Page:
Tuesday, August 01, 2006

A Peak Experience


I started in on figuring out how to solve the roof to tree integration dilemma today. It worked out better than I thought and it was a bit of thrill to see the cottage begin to take shape. In the clutter of the workspace you may be able to make out the small wooden planks used to map out the roofs first center peak.

I had a good chunk of time to work on the set today. Yay. Dove in and continued using scrap cardboard taped into place as a first wall template. There was a lot of altering of sizes and placement on the set.

Early into things, I felt unsure about where to place anything and felt illequipped to create the cottage, or any aspect of the film for that matter. In my mind I could imagine spending many months learning about building design and roof construction in order to execute this little set with the knowledge I seemed to require. At that sort of pace, Halfland would be finished sometime in 2023. I felt anxious and overwhelmed for a few moments. And then I decided that in order to get through the project I was going to have to forget all about doing any of this in an educated manner with a grasp on my reference panel's samples. I consciously made up my mind to proceed by the seat of my pants instead and to go ahead and make the cottage, and everything else, strictly as I wished, even if WRONGLY. Gulp.

After that it became fun again and I no longer felt the enervating air of overwhelm. After that insight of the day, Halfland's progress became (for at least a moment) my daily life, moment to moment, inch by inch, rather than a military deployment to be quickly gotten through. I unplugged from the stress matrix for the rest of the afternoon. I am very attached to finishing the entire film and I often worry that I'll be prevented from doing so. But when I can get into this more patient mode, going through the individual steps without my stomach churning into knots, Halfland (or any other project) becomes just part of my daily life, like breathing. I don't worry about finishing "x" amount of breaths in my lifetime.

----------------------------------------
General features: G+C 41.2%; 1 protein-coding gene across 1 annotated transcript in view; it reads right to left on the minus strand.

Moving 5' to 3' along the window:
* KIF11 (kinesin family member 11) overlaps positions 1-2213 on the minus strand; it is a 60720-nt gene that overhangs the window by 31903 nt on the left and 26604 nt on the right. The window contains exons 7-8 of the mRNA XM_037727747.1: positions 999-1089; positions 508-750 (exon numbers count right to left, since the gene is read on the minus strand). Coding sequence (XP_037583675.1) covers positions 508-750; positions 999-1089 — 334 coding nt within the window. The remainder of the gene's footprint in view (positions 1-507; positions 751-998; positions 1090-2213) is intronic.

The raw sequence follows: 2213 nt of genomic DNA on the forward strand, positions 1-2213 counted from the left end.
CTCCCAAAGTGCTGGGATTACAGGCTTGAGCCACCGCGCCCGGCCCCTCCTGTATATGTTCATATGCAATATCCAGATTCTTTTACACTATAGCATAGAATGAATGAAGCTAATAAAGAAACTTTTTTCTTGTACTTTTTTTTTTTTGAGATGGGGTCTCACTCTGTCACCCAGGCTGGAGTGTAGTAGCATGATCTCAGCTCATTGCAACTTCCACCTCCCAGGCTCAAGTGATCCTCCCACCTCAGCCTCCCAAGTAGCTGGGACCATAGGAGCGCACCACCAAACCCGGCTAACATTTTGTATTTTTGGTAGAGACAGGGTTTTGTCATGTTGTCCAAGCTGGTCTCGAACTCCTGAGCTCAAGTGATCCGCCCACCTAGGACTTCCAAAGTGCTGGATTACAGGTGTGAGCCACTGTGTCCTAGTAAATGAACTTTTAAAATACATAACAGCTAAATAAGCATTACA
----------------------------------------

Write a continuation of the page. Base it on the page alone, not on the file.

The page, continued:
Seen from inside the front door, Rana, in her soon-to-be cozy, cubby bed, begins her day.


I reduced the width of the bay window and managed to rough in all the walls and the beginnings of a roof line. Looks like hell now, but further iterations will be hugely improved.

12 comments:

  1. I love it, especially that last pic...cant wait to watch you detail Ranas little home-sweet-home, and then to see it come alive in movie form...
    ...she looks so happy with her home, smiling even without a face :)

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  2. Yes!!!

    That's the way to do it...whatever works. That's one problem I run into when I use photoreference... I often try to make it look too much like it and my creativity gets hobbled. Ideally I like to collect reference and study it, maybe use it for initial sketches, then put it away and start working from the sketches.

    And I love that more patient mode you mentioned. That's when time loses its hold and you're free.

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  3. Nell Morningstar6:14 AM

    This process that you are sharing with us is incredibly exciting and inspiring. I'm an ex-film student returning to animation after years of raising kids and working in the photo industry. I have partially formed ideas hovering around from years ago that I am beginning to pick up again. Thanks so much for your generous documentation, it gives me hope for my dusty projects!

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  4. Thank you, Jeffery, You really captured the experience of the fun creating this type of thing is! You know what's it's like, don't you! Well, now I'm learning too. I want to rush ahead it's so fun!! I'll try to be patient.